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Bailey Foster is three years into the Real Good Kitchen initiative and still pushing forward

“We’re coming-up on the three-year mark of this whole journey,” says Bailey Foster, Founder of Real Good Kitchen. “Honestly, I expected to have launched by now.”

We first met the Knoxville native nearly two years ago and shared her vision for a high-quality commercial production kitchen and storage space for established businesses such as caterers and food truck operators, an event venue, and a culinary business incubator in this teknovation.biz article in October 2018.

Even as she acknowledges the project has not gone as fast as she had expected, Foster says in her typical upbeat manner that she’s planning to launch the shared kitchen facility in East Knoxville by mid-Summer. She reached a major milestone last fall when she was able to acquire two side-by-side buildings at 2002 and 2004 East Magnolia.

“I’m really happy we’ve found the space,” she says. “This was a real game changer for us. We’re delighted we found a home in East Knoxville. The location aligns with our mission to support small food businesses, with a special focus on those owned by women and people of color, and we’re determined to be great partners in an equitable and inclusive redevelopment of the Magnolia Corridor.”

Collectively, the two buildings are just under 7,000 square feet inside (see concept here). When the first phase of Real Good Kitchen opens, Foster says the venture will utilize about 2,500 square feet for the shared kitchen and storage areas.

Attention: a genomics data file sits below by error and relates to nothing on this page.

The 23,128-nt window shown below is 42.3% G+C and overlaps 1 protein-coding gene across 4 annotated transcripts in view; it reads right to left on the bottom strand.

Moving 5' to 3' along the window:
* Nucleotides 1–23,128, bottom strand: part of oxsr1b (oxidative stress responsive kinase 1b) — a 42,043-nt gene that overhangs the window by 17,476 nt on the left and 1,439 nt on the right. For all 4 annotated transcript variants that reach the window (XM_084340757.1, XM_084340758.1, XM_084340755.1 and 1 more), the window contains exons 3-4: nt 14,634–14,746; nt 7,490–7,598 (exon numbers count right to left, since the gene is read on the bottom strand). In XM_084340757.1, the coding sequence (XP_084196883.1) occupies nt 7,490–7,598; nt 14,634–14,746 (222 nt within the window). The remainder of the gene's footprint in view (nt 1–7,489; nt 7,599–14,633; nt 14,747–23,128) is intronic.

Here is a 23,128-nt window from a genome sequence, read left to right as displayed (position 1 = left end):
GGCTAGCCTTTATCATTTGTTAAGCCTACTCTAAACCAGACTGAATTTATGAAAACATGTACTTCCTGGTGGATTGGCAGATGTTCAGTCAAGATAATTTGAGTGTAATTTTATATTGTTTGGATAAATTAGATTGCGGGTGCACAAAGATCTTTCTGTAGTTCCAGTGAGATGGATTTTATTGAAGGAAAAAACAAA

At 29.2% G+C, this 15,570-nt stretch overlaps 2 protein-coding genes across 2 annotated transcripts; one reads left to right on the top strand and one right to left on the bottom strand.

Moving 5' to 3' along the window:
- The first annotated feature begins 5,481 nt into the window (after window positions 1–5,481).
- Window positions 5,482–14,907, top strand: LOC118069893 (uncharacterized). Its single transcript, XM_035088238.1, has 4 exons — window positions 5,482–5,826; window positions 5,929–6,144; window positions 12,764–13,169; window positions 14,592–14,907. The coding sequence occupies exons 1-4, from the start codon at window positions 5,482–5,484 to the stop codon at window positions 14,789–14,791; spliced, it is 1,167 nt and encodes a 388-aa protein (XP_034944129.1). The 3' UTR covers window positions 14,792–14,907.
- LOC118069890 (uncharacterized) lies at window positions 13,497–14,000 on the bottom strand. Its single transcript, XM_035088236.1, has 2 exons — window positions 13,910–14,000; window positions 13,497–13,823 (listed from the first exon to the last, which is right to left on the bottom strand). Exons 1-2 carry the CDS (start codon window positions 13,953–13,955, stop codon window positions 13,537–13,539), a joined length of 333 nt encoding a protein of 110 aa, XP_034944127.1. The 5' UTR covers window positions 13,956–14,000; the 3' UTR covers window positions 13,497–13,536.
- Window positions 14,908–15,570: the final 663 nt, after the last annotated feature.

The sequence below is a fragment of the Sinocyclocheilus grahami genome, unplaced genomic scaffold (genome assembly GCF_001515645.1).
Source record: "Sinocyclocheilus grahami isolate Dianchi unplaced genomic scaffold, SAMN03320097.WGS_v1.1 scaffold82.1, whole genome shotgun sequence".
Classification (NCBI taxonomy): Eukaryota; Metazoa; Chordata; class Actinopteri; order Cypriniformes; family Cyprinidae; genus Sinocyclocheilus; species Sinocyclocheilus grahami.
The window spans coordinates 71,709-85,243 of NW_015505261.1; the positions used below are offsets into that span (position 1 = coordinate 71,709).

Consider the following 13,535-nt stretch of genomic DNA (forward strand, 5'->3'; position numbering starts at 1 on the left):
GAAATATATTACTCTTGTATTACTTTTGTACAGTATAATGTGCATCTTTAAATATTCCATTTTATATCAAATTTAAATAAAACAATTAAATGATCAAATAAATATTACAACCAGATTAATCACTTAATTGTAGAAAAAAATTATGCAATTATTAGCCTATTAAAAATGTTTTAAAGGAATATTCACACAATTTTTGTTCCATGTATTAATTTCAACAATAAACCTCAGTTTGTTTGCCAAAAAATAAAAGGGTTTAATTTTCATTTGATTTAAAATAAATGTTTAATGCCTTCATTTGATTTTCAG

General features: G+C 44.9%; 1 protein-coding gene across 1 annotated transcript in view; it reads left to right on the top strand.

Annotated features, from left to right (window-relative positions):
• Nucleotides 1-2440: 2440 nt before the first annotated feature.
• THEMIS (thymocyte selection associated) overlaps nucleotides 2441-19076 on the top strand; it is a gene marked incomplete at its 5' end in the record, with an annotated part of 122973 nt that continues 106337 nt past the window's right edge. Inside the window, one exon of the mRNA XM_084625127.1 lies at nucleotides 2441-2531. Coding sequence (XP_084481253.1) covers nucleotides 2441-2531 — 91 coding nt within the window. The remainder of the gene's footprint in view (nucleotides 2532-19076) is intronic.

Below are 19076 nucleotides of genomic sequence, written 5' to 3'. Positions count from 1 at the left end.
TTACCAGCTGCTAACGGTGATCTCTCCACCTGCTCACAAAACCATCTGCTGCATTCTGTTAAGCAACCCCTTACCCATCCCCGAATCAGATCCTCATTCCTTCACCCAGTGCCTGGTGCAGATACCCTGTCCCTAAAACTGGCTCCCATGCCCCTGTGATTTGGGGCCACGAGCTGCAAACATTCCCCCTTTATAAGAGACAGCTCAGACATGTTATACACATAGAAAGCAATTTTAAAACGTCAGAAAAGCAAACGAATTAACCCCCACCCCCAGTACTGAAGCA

“Our goal is to build-out the infrastructure for the kitchen but grow into our use of the space” she explains. Another 3,500 square feet will be available for lease, ideally to food or food-adjacent businesses, but also for anyone interested in sharing space with Real Good Kitchen and having a focus on supporting the East Knoxville community.

“This (leasing of some of the space) gives us room to stabilize and grow sustainably,” Foster says.

One issue that has slowed Real Good Kitchen’s progress is a common challenge for local start-ups – access to capital, something Foster describes as the first barrier and an on-going challenge. Real Good Kitchen is structured as a B Corp, which means it balances profit with public good. She has been able to sell the mission and reasonable return on investment to some early investors. Establishing an Opportunity Zone Fund for the project at the end of last year convinced a few more.

“We still need about $100,000 for infrastructure improvements to the building and $200,000 for kitchen equipment and some operating funds,” she says. One of the key improvements is a new roof; the building leaks. Other upgrades include improvements to the electrical, gas and plumbing systems as well as installation of a grease trap.

“We’ve really tried to streamline essential upgrades and improvements to the building as much as we can.” Foster says. She is selling equity in the building LLC and in Real Good Kitchen for a minimum investment of $5,000. She continues to take investment through the OZ Fund as well and expects to launch a crowdfunding campaign in May to generate some of the needed operating capital.

Tenacity is clearly a trait that Foster demonstrates, and failure is not an option that she will consider. If anything, her resolve has only increased.

“I thought we needed it (Real Good Kitchen) when I started this journey three years ago,” Foster says. “I know it is needed now.”

While acknowledging that “we can’t open without the investment,” she adds later in our conversation, “We’re going to make it happen. We’re going to get started and see how far we can go. We invite community-minded investors to join us in bringing this much-needed project to life.”

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